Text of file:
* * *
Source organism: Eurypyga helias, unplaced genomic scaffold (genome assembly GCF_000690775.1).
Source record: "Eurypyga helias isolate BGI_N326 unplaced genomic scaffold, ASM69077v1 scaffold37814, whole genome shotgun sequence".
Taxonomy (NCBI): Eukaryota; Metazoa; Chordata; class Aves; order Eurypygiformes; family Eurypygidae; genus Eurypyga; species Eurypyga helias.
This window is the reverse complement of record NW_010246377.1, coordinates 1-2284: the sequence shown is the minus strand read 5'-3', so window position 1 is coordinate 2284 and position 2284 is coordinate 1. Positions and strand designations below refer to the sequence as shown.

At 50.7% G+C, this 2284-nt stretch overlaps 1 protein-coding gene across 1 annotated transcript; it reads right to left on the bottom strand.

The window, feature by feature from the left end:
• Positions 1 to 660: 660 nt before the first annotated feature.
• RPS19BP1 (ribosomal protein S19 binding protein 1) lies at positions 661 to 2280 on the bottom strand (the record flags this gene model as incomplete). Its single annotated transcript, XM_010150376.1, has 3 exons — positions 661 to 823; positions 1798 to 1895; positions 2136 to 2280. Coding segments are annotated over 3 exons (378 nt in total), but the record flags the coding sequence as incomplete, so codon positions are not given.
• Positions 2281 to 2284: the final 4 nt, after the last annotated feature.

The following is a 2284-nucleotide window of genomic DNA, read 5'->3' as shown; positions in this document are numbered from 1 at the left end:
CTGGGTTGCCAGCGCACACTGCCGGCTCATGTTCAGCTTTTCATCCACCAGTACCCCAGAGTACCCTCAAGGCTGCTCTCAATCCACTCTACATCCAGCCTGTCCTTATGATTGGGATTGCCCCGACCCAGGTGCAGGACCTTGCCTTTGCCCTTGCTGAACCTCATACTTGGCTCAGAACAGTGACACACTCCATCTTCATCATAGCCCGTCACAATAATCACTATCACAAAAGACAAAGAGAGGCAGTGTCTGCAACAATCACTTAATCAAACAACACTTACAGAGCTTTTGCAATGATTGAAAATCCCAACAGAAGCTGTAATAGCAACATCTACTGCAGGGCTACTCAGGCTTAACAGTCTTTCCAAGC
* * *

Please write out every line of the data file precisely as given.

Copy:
Source organism: Eurypyga helias, unplaced genomic scaffold (genome assembly GCF_000690775.1).
Source record: "Eurypyga helias isolate BGI_N326 unplaced genomic scaffold, ASM69077v1 scaffold37814, whole genome shotgun sequence".
Taxonomy (NCBI): Eukaryota; Metazoa; Chordata; class Aves; order Eurypygiformes; family Eurypygidae; genus Eurypyga; species Eurypyga helias.
This window is the reverse complement of record NW_010246377.1, coordinates 1-2284: the sequence shown is the minus strand read 5'-3', so window position 1 is coordinate 2284 and position 2284 is coordinate 1. Positions and strand designations below refer to the sequence as shown.

At 50.7% G+C, this 2284-nt stretch overlaps 1 protein-coding gene across 1 annotated transcript; it reads right to left on the bottom strand.

The window, feature by feature from the left end:
• Positions 1 to 660: 660 nt before the first annotated feature.
• RPS19BP1 (ribosomal protein S19 binding protein 1) lies at positions 661 to 2280 on the bottom strand (the record flags this gene model as incomplete). Its single annotated transcript, XM_010150376.1, has 3 exons — positions 661 to 823; positions 1798 to 1895; positions 2136 to 2280. Coding segments are annotated over 3 exons (378 nt in total), but the record flags the coding sequence as incomplete, so codon positions are not given.
• Positions 2281 to 2284: the final 4 nt, after the last annotated feature.

The following is a 2284-nucleotide window of genomic DNA, read 5'->3' as shown; positions in this document are numbered from 1 at the left end:
CTGGGTTGCCAGCGCACACTGCCGGCTCATGTTCAGCTTTTCATCCACCAGTACCCCAGAGTACCCTCAAGGCTGCTCTCAATCCACTCTACATCCAGCCTGTCCTTATGATTGGGATTGCCCCGACCCAGGTGCAGGACCTTGCCTTTGCCCTTGCTGAACCTCATACTTGGCTCAGAACAGTGACACACTCCATCTTCATCATAGCCCGTCACAATAATCACTATCACAAAAGACAAAGAGAGGCAGTGTCTGCAACAATCACTTAATCAAACAACACTTACAGAGCTTTTGCAATGATTGAAAATCCCAACAGAAGCTGTAATAGCAACATCTACTGCAGGGCTACTCAGGCTTAACAGTCTTTCCAAGC